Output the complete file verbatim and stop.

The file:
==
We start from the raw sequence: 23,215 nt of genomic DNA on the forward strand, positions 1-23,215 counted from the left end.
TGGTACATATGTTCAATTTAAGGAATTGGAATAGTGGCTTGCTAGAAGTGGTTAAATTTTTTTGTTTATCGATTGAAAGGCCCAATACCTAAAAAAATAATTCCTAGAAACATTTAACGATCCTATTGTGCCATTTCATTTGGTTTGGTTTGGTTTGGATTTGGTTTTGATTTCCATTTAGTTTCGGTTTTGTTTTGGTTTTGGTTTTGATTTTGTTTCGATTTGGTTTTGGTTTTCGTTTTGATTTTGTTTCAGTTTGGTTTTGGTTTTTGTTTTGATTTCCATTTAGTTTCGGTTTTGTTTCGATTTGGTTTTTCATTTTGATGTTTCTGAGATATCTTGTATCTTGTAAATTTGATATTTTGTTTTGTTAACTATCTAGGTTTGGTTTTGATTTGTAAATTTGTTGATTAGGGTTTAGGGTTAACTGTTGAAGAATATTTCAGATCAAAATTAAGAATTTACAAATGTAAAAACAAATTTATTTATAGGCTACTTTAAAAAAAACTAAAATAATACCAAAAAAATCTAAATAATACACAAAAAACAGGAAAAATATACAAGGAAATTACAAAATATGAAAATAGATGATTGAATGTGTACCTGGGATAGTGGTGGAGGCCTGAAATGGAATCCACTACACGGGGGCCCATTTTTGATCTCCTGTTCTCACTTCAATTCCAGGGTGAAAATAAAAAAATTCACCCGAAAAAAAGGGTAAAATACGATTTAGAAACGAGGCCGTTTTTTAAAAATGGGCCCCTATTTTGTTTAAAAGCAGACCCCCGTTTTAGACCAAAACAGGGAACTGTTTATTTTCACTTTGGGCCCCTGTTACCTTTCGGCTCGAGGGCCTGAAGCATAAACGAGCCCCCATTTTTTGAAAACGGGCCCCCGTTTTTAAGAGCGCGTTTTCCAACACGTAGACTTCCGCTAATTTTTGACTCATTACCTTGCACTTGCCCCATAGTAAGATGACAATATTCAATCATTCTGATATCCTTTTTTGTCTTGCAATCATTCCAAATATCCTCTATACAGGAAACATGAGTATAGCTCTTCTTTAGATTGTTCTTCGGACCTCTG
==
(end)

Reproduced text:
We start from the raw sequence: 23,215 nt of genomic DNA on the forward strand, positions 1-23,215 counted from the left end.
TGGTACATATGTTCAATTTAAGGAATTGGAATAGTGGCTTGCTAGAAGTGGTTAAATTTTTTTGTTTATCGATTGAAAGGCCCAATACCTAAAAAAATAATTCCTAGAAACATTTAACGATCCTATTGTGCCATTTCATTTGGTTTGGTTTGGTTTGGATTTGGTTTTGATTTCCATTTAGTTTCGGTTTTGTTTTGGTTTTGGTTTTGATTTTGTTTCGATTTGGTTTTGGTTTTCGTTTTGATTTTGTTTCAGTTTGGTTTTGGTTTTTGTTTTGATTTCCATTTAGTTTCGGTTTTGTTTCGATTTGGTTTTTCATTTTGATGTTTCTGAGATATCTTGTATCTTGTAAATTTGATATTTTGTTTTGTTAACTATCTAGGTTTGGTTTTGATTTGTAAATTTGTTGATTAGGGTTTAGGGTTAACTGTTGAAGAATATTTCAGATCAAAATTAAGAATTTACAAATGTAAAAACAAATTTATTTATAGGCTACTTTAAAAAAAACTAAAATAATACCAAAAAAATCTAAATAATACACAAAAAACAGGAAAAATATACAAGGAAATTACAAAATATGAAAATAGATGATTGAATGTGTACCTGGGATAGTGGTGGAGGCCTGAAATGGAATCCACTACACGGGGGCCCATTTTTGATCTCCTGTTCTCACTTCAATTCCAGGGTGAAAATAAAAAAATTCACCCGAAAAAAAGGGTAAAATACGATTTAGAAACGAGGCCGTTTTTTAAAAATGGGCCCCTATTTTGTTTAAAAGCAGACCCCCGTTTTAGACCAAAACAGGGAACTGTTTATTTTCACTTTGGGCCCCTGTTACCTTTCGGCTCGAGGGCCTGAAGCATAAACGAGCCCCCATTTTTTGAAAACGGGCCCCCGTTTTTAAGAGCGCGTTTTCCAACACGTAGACTTCCGCTAATTTTTGACTCATTACCTTGCACTTGCCCCATAGTAAGATGACAATATTCAATCATTCTGATATCCTTTTTTGTCTTGCAATCATTCCAAATATCCTCTATACAGGAAACATGAGTATAGCTCTTCTTTAGATTGTTCTTCGGACCTCTG